Technical Indicator Stochastic Oscillator compares current closing price with its price range for a certain time period. The Indicator is indicated as two lines. The main line is called %K. The second line, called %D, is a Moving Average of %K. The %K line is usually indicated as a firm line and the %D line is usually displayed as a dotted graph.
There are three the most popular ways to interpret a Stochastic Oscillator.
- Buy when the Stochastic Oscillator (either %K or %D) falls below a certain level (as a rule 20) and then rises above this level. Sell when the Oscillator rises above a certain level (as a rule 80) and then falls below this level;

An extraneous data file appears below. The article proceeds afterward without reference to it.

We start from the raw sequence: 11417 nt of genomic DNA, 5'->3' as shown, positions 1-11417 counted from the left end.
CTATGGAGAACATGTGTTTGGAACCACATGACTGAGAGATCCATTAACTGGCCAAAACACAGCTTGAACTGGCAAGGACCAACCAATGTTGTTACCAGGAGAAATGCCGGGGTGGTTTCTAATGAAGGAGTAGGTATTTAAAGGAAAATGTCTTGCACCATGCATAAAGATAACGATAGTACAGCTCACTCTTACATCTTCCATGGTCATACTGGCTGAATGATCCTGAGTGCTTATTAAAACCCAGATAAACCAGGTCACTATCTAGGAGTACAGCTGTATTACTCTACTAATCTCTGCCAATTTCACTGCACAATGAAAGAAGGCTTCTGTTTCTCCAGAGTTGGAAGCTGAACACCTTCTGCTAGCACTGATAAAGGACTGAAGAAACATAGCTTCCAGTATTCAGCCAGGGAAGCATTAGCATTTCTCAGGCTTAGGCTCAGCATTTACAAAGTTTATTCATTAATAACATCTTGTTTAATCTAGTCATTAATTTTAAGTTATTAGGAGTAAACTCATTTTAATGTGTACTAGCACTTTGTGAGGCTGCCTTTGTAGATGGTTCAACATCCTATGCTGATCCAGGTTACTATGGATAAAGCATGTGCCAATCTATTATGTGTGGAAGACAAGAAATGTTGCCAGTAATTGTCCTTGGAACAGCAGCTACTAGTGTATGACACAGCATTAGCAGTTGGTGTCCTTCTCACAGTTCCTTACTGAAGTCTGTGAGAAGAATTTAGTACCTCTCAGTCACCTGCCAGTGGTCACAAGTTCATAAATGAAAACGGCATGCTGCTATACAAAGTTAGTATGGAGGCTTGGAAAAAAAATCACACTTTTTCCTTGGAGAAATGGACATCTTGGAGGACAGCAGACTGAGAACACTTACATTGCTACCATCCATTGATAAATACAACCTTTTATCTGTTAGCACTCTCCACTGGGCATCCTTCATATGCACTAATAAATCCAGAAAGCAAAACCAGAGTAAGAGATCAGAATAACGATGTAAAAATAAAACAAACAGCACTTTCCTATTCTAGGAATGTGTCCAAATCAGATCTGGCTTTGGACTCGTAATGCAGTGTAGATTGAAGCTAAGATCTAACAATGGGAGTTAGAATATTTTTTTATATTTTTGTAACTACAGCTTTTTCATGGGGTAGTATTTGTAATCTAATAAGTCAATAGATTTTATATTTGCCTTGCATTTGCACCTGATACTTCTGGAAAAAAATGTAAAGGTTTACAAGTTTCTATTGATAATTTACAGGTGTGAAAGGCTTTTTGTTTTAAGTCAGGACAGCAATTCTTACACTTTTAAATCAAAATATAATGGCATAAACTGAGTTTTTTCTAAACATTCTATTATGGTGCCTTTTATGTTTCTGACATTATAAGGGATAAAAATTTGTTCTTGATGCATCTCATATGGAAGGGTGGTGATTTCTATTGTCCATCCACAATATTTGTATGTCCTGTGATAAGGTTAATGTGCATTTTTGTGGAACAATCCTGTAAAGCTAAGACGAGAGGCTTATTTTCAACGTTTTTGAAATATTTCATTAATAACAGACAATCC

- Buy when the %K line rises above the %D line. Sell if the %K line is below the %D line;
- Monitor divergences. For example: prices form a series of new highs and the Stochastic Oscillator is failing to surpass its previous highs.
The Stochastic Oscillator has four variables:
- %K periods. This is the number of time periods used in the stochastic calculation;
- %K Slowing Periods. This value controls the internal smoothing of %K. A value of 1 is considered a fast stochastic; a value of 3 is considered a slow stochastic;
- %D periods. This is the number of time periods used when calculating a moving average of %K;
- %D method. The method (i.e., Exponential, Simple, Smoothed, or Weighted) that is used to calculate %D.
The formula for %K is:
%K = (CLOSE-LOW(%K))/(HIGH(%K)-LOW(%K))*100
CLOSE - is today`s closing price;
LOW(%K) - is the lowest low in %K periods;
HIGH(%K) - is the highest high in %K periods.
The %D moving average is calculated according to the formula:
%D = SMA(%K, N)
N - is the smoothing period;
SMA - is the Simple Moving Average.